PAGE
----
Paradoxically, the Constitution of India used the word ‘minority’ or its plural form – ‘minorities’ in Articles 29, 30, 350 A and 350 B, but does not define it anywhere. Article 29 in the section on “Cultural and Educational Rights”, has the following written in the margins:

Protection of interests of minorities” and confers on citizens, in any part of the India, “having a distinct language, script or culture” the right to “conserve the same.” This clause also provided that no citizen would be denied “denied admission into any educational institution maintained by the State or receiving aid out of State funds on grounds only of religion, race, caste, language or any of them.

In recent years, heckles of majoritarian groups has been raised over Article 30, which states in the margins that it is aimed at conferring rights to “minorities to establish and administer educational institutions.” The primary ‘evidence’ of institutionalised appeasement of minorities, read Muslims as well as Christians in this case, is part 1 (A) of this Article which makes the following declaration:

The State shall not, in granting aid to educational institutions, discriminate against any educational institution on the ground that it is under the management of a minority, whether based on religion or language.

The attack often cites the situation of religious minorities in Pakistan. But then, Indians chose a different path. Or, is this criticism acceptance of what Pakistani poet, Fahmida Riaz sardonically wrote: Tum bilkul hum jaise nikle or Turned out you were just like us?

The remaining two Articles, 350 A and 350 B, relate to linguistic minorities only. The final shape of minority safeguards in the Constitution underwent significant change from what was initially proposed by the Sub-Committee and its parent Advisory Committee. Initially, ten Articles relating to minorities were drafted and these Articles (292-301) were put under Part XIV with an eponymous title – Special Provisions Relating to Minorities.

These recommendations included (still) debatable matters like religion-based reservations in legislatures and to provide for “claims of all minorities”, being considered for “making of appointments to the public services,” in essence, reservation in government jobs. Additionally, Article 299, committed the State to appoint “Special Officers for Minorities for the Union and the States” thereby demonstrating that at this stage, the Constitution makers – that this included Patel is significant in today’s political context – provided safeguards to ensure adequate representation of minorities in legislatures, public services and also in prescribing an institutional mechanism through appointment of designated Special Officers.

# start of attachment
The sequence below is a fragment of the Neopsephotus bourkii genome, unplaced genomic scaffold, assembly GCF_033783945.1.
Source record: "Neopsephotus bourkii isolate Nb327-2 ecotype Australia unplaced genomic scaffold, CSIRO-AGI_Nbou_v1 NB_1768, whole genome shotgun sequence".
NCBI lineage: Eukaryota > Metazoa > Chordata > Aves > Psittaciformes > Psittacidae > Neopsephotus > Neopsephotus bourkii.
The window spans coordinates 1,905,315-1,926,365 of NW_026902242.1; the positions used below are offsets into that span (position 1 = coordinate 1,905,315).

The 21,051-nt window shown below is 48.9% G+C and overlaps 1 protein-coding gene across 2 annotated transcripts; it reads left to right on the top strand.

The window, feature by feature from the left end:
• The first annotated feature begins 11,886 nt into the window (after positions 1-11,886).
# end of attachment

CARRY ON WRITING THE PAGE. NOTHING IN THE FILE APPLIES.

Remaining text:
It is necessary to factor in that the process of constitution-making was begun before Partition became a reality consequent to which the cataclysmic uprooting of millions of people on either side from the lands of their birth and Mahatma Gandhi’s assassination considerably altered the framework of debate and the way in which minority rights were considered by the Constituent Assembly. There was clearly not one viewpoint among its members and opinions ranged from “dogmatic secularists, those favouring ‘unity in diversity’, majoritarian Hindus, Gandhian critics and minority advocates of special rights or protection.”

In the debates that took place seven decades ago, especially in the period following the twin tragedies that gripped independent India, all deliberations on minority rights underwent changes through a three-phased process. In the first phase, the Assembly rejected the idea of separate electorates which had existed in colonial India.

File picture of Jawaharlal Nehru, Mahatma Gandhi and Sardar vallbhbhai Patel. Credit: Wikimedia Commons

In the second phase, the idea of reservations for religious minorities was rejected in legislative bodies but there was broad acceptance of reservations in public services. It was in this phase that the idea of reservations for SCs and STs in legislatures (on joint electorate) and  also public services got accepted. In the final phase, even the provisions for reservation of jobs in government for religious minorities was rejected. Eventually, no special rights except cultural and educational, were conceded to religious minorities.